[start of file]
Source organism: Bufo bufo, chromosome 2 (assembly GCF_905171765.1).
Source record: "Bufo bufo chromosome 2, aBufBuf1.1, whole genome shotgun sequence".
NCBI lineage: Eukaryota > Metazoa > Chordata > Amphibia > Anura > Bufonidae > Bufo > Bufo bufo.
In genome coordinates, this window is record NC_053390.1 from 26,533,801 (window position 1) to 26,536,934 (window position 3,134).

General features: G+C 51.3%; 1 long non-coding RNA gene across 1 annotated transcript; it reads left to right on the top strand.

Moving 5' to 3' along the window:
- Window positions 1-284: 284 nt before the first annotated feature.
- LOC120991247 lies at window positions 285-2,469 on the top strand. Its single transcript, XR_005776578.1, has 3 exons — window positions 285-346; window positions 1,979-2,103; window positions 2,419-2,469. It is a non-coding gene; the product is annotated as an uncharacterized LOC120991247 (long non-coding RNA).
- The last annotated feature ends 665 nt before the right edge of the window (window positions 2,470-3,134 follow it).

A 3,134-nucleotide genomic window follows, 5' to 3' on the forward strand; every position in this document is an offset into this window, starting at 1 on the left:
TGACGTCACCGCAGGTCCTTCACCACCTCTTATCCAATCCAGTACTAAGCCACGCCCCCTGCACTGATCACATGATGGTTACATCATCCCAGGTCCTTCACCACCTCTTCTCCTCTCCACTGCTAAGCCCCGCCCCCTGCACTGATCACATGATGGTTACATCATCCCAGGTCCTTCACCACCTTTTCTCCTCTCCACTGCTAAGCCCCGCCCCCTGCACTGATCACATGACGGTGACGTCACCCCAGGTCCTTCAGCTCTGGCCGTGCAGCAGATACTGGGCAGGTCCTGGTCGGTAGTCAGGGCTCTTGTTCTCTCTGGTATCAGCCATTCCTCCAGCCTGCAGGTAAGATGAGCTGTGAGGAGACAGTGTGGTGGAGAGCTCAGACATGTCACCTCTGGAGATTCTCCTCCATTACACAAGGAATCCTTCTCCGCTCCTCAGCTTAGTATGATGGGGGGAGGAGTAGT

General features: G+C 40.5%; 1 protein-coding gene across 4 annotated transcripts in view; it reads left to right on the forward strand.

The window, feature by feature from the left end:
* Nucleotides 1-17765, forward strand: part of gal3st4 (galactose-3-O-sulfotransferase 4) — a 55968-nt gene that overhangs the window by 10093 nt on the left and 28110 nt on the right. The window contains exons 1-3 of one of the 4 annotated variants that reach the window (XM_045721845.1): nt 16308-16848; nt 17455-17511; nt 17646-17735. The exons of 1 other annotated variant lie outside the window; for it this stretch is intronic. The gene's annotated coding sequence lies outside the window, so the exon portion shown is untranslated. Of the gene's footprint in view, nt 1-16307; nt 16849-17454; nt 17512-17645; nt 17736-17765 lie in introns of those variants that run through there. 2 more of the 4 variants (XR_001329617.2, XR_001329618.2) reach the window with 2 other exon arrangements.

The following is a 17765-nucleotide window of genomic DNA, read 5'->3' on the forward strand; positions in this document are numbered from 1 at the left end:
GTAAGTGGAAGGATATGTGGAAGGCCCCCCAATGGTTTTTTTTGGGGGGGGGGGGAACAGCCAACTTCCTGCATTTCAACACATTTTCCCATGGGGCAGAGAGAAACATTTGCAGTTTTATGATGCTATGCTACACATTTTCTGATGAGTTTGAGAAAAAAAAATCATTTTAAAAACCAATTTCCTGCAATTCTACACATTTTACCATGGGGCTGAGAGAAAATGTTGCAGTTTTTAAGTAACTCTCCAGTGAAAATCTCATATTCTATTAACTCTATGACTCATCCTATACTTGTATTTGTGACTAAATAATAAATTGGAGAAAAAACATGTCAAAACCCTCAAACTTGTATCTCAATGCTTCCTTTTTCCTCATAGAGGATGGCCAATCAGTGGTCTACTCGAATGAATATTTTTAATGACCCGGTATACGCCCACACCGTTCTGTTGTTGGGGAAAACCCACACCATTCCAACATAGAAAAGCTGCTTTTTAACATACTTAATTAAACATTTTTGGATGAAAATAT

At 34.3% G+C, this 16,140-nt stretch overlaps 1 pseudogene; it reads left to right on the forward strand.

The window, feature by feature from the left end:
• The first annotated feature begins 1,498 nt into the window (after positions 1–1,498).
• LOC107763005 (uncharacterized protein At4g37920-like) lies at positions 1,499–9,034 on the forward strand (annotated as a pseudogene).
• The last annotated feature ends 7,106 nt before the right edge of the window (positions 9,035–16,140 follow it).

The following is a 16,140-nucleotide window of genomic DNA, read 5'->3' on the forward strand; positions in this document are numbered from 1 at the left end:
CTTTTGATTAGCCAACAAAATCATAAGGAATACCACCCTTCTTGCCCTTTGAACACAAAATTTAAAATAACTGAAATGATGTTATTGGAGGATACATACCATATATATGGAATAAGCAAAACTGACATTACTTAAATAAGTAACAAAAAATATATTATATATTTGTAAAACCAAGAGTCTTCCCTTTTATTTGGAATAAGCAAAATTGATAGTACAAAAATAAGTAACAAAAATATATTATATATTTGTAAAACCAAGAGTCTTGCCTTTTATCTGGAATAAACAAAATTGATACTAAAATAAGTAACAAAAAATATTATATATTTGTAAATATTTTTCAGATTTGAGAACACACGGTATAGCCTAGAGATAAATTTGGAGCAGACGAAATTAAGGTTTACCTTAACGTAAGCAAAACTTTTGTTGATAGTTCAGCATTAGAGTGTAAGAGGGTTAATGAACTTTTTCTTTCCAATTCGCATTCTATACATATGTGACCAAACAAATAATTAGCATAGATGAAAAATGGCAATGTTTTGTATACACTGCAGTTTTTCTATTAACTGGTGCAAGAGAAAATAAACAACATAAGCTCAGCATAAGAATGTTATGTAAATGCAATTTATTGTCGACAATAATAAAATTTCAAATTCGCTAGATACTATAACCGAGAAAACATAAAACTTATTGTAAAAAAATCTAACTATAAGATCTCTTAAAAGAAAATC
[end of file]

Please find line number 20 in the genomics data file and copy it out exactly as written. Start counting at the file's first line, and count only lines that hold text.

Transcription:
• LOC107763005 (uncharacterized protein At4g37920-like) lies at positions 1,499–9,034 on the forward strand (annotated as a pseudogene).